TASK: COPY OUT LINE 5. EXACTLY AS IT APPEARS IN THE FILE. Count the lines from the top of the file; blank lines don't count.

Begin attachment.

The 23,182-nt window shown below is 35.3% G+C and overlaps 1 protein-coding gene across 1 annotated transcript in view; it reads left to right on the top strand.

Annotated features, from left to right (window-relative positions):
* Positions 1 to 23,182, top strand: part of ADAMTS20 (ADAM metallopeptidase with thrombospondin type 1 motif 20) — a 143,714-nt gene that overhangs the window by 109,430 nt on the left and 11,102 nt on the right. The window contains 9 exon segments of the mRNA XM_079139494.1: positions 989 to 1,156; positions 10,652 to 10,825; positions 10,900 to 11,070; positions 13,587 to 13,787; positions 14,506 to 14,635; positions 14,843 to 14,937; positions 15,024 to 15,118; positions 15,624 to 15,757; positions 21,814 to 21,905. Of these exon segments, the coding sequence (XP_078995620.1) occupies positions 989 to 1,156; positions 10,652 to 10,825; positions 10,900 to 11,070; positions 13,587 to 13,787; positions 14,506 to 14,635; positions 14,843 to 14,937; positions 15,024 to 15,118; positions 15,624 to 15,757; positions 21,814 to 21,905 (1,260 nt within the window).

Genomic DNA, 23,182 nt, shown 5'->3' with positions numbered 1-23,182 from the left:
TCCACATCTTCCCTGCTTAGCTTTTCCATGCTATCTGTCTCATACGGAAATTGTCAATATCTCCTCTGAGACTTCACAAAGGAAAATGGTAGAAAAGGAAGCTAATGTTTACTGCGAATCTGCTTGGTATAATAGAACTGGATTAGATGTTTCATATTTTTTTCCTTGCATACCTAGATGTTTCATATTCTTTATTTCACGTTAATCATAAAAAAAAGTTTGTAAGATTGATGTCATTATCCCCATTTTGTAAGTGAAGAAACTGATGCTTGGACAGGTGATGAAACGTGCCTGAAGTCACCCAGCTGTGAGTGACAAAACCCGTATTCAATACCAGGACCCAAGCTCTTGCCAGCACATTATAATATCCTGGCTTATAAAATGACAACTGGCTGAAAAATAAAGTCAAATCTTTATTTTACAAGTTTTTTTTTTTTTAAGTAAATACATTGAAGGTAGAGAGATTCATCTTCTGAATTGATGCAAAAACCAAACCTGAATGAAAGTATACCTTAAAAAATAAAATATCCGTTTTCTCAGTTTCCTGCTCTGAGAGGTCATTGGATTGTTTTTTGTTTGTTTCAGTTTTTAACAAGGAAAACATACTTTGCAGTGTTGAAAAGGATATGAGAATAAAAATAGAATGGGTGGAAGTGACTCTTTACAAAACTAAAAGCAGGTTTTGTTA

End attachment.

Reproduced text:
TCCACATCTTCCCTGCTTAGCTTTTCCATGCTATCTGTCTCATACGGAAATTGTCAATATCTCCTCTGAGACTTCACAAAGGAAAATGGTAGAAAAGGAAGCTAATGTTTACTGCGAATCTGCTTGGTATAATAGAACTGGATTAGATGTTTCATATTTTTTTCCTTGCATACCTAGATGTTTCATATTCTTTATTTCACGTTAATCATAAAAAAAAGTTTGTAAGATTGATGTCATTATCCCCATTTTGTAAGTGAAGAAACTGATGCTTGGACAGGTGATGAAACGTGCCTGAAGTCACCCAGCTGTGAGTGACAAAACCCGTATTCAATACCAGGACCCAAGCTCTTGCCAGCACATTATAATATCCTGGCTTATAAAATGACAACTGGCTGAAAAATAAAGTCAAATCTTTATTTTACAAGTTTTTTTTTTTTTAAGTAAATACATTGAAGGTAGAGAGATTCATCTTCTGAATTGATGCAAAAACCAAACCTGAATGAAAGTATACCTTAAAAAATAAAATATCCGTTTTCTCAGTTTCCTGCTCTGAGAGGTCATTGGATTGTTTTTTGTTTGTTTCAGTTTTTAACAAGGAAAACATACTTTGCAGTGTTGAAAAGGATATGAGAATAAAAATAGAATGGGTGGAAGTGACTCTTTACAAAACTAAAAGCAGGTTTTGTTA